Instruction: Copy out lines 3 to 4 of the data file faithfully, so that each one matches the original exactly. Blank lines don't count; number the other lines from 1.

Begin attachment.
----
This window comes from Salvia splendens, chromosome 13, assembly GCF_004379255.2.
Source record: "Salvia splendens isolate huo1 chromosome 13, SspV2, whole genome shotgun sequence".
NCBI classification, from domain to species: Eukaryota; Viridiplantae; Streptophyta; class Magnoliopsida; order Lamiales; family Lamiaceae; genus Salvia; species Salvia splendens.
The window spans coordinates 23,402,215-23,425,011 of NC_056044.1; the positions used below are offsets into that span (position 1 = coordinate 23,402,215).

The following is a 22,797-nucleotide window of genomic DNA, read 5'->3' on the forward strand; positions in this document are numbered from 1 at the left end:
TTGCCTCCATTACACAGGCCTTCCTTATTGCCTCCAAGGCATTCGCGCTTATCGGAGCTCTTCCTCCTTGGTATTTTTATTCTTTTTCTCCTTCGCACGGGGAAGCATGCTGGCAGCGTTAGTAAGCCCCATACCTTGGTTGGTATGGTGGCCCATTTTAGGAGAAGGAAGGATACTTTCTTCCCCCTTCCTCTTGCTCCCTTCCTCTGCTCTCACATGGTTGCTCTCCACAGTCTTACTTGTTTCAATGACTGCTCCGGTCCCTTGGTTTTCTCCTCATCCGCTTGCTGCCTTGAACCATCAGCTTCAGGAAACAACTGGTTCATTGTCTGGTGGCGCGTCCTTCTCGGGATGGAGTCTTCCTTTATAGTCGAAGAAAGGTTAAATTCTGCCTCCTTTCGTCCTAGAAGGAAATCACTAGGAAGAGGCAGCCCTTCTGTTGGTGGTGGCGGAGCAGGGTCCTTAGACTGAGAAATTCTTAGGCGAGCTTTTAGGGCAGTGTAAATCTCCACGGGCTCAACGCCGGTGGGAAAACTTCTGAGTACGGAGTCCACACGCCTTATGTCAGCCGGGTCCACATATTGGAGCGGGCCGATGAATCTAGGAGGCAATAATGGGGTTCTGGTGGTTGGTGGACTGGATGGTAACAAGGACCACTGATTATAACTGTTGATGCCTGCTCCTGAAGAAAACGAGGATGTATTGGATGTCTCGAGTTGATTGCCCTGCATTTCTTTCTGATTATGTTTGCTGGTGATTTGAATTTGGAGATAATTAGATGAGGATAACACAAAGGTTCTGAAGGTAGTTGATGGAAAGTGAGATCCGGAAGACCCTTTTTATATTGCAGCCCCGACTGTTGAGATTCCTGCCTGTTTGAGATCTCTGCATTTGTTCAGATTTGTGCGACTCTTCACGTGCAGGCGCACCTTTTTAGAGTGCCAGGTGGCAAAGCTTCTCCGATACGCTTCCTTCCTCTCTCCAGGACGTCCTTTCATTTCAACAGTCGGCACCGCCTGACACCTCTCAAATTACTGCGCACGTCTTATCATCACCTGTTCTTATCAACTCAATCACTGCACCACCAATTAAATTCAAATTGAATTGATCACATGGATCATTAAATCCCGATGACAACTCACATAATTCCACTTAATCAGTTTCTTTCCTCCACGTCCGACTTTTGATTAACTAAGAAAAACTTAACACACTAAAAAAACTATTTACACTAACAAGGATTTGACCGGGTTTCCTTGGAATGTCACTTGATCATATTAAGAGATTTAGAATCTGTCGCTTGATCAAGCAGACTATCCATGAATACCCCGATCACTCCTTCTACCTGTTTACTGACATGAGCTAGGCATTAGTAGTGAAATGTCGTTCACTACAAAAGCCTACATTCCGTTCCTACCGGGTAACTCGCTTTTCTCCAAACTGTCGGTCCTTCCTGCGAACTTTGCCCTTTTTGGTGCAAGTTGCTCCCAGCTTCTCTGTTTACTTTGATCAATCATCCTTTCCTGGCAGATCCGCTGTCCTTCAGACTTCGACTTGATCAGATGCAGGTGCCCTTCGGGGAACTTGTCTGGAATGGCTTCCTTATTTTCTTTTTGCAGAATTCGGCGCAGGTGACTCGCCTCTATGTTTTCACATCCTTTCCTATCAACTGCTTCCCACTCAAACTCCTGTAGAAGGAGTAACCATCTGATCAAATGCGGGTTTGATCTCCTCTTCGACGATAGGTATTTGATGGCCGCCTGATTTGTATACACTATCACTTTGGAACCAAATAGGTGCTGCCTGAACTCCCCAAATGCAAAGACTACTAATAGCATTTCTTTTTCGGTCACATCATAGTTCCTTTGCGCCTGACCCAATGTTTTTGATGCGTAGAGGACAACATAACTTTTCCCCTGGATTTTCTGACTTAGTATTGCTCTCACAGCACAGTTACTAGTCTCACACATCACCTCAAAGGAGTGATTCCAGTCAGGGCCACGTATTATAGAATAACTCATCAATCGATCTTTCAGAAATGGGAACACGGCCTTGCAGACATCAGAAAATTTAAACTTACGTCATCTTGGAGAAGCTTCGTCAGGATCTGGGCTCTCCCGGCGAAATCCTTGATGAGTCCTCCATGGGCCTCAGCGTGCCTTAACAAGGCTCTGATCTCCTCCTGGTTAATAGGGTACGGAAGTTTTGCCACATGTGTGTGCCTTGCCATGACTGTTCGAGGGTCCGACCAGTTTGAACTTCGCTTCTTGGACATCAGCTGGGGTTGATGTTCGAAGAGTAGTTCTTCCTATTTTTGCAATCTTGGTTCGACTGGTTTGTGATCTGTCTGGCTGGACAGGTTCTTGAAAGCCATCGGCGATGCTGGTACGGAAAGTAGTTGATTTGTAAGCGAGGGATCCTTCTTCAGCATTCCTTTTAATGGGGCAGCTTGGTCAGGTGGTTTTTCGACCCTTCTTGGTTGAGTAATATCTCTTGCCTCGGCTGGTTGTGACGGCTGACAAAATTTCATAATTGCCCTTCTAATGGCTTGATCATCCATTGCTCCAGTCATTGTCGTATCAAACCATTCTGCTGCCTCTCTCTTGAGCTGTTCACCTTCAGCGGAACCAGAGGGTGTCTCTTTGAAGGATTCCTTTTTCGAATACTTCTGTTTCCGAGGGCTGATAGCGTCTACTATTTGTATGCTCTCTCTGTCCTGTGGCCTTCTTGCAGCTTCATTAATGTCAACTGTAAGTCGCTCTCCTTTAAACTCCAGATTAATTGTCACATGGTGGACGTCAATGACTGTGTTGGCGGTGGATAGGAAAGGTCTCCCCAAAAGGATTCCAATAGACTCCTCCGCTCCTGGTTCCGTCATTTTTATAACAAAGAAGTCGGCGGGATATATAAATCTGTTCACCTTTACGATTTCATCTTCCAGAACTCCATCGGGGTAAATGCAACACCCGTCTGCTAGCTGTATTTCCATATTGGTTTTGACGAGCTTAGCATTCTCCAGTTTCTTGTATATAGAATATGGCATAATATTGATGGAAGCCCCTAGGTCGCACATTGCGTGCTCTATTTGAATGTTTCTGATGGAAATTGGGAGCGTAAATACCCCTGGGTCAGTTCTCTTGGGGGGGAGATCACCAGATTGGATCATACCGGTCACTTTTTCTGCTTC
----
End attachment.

NCBI classification, from domain to species: Eukaryota; Viridiplantae; Streptophyta; class Magnoliopsida; order Lamiales; family Lamiaceae; genus Salvia; species Salvia splendens.
The window spans coordinates 23,402,215-23,425,011 of NC_056044.1; the positions used below are offsets into that span (position 1 = coordinate 23,402,215).